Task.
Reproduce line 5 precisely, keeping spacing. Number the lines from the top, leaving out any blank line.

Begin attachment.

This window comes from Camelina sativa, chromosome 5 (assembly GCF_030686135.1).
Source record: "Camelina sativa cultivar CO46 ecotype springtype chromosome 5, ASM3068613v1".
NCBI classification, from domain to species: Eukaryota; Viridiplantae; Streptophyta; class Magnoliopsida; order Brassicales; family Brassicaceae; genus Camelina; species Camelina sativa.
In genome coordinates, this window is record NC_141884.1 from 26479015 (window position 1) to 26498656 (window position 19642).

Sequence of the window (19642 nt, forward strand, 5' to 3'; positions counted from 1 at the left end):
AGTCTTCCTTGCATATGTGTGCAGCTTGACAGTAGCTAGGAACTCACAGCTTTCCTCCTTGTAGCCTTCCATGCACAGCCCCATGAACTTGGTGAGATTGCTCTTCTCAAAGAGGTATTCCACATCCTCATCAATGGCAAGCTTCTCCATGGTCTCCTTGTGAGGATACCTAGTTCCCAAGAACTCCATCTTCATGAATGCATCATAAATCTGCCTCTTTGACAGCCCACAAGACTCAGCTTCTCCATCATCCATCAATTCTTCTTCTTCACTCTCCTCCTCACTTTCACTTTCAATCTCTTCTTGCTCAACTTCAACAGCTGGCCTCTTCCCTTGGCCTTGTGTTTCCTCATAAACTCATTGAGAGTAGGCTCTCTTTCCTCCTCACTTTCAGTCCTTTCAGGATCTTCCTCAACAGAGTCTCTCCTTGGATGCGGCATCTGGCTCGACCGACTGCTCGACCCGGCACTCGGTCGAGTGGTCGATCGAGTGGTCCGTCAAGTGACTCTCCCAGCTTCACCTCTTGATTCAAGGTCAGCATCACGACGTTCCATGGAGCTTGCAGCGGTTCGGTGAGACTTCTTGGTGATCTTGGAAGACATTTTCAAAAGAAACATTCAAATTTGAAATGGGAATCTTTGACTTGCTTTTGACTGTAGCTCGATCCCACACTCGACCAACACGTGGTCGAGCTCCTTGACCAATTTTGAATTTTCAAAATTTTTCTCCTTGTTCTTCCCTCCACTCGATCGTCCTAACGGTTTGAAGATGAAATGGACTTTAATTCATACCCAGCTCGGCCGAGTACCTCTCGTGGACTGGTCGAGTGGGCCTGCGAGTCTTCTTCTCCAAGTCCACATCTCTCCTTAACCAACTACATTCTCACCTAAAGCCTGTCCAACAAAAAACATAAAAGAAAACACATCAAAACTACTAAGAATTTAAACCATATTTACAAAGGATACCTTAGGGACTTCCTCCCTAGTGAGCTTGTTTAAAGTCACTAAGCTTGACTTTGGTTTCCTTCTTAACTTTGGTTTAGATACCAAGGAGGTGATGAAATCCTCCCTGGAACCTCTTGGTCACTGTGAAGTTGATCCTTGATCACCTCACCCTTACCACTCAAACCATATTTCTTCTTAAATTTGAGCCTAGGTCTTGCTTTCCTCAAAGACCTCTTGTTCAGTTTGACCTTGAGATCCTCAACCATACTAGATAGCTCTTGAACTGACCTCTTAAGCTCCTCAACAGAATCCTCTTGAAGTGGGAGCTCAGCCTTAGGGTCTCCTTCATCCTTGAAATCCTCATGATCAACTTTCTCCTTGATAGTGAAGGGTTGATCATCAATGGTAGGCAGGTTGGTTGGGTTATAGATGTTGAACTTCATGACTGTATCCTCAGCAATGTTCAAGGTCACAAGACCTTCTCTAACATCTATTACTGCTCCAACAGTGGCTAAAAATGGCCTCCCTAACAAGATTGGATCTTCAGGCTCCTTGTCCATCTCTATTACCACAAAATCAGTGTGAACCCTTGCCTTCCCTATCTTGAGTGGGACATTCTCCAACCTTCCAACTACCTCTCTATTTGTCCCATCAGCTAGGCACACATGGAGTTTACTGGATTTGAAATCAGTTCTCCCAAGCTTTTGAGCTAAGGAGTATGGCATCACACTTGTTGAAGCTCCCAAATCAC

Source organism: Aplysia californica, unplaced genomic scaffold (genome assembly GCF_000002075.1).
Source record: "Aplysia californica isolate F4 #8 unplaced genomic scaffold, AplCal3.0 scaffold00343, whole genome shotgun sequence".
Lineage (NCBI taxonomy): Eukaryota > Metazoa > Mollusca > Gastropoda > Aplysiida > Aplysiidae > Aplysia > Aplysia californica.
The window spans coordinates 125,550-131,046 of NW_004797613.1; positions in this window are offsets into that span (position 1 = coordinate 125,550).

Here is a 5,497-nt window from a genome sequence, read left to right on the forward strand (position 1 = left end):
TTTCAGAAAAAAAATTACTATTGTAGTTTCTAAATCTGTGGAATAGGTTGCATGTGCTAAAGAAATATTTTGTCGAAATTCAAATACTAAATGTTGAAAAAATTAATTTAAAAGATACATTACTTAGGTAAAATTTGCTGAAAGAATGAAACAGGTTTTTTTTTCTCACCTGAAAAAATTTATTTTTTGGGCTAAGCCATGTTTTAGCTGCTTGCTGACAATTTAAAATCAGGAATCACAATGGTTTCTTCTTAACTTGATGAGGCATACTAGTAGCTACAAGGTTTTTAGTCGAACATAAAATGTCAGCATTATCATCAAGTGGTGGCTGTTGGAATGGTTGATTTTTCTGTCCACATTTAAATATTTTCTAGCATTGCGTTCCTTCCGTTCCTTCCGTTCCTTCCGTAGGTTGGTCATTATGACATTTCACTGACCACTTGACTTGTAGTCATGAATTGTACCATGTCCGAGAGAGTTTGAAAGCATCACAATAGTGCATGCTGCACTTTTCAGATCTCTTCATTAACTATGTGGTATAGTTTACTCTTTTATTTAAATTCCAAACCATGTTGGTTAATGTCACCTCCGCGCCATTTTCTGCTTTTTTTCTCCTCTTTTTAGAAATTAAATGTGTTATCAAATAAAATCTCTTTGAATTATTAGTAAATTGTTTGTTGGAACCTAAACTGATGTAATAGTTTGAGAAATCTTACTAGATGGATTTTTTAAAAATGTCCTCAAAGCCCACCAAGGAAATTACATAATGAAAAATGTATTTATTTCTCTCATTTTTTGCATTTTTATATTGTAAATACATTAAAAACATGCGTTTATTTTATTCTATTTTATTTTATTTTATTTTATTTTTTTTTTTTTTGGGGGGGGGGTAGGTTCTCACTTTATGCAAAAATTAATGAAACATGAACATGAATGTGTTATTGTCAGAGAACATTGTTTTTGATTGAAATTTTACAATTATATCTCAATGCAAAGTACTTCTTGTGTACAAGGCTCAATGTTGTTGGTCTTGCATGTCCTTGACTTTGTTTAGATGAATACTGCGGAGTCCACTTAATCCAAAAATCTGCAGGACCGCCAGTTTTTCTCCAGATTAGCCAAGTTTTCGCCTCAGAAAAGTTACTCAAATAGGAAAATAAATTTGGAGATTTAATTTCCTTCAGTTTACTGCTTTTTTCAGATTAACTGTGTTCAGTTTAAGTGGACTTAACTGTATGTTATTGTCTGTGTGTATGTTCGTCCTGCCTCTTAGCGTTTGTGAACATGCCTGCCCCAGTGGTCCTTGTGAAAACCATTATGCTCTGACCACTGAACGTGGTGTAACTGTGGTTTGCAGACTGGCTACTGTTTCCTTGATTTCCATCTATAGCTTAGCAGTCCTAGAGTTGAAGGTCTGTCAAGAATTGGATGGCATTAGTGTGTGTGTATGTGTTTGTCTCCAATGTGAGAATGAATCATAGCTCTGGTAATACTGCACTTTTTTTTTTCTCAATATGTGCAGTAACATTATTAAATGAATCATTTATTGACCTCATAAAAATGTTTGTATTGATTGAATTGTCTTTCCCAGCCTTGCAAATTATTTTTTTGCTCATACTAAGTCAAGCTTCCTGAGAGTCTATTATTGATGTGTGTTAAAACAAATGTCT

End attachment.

Sequence of the window (19642 nt, forward strand, 5' to 3'; positions counted from 1 at the left end):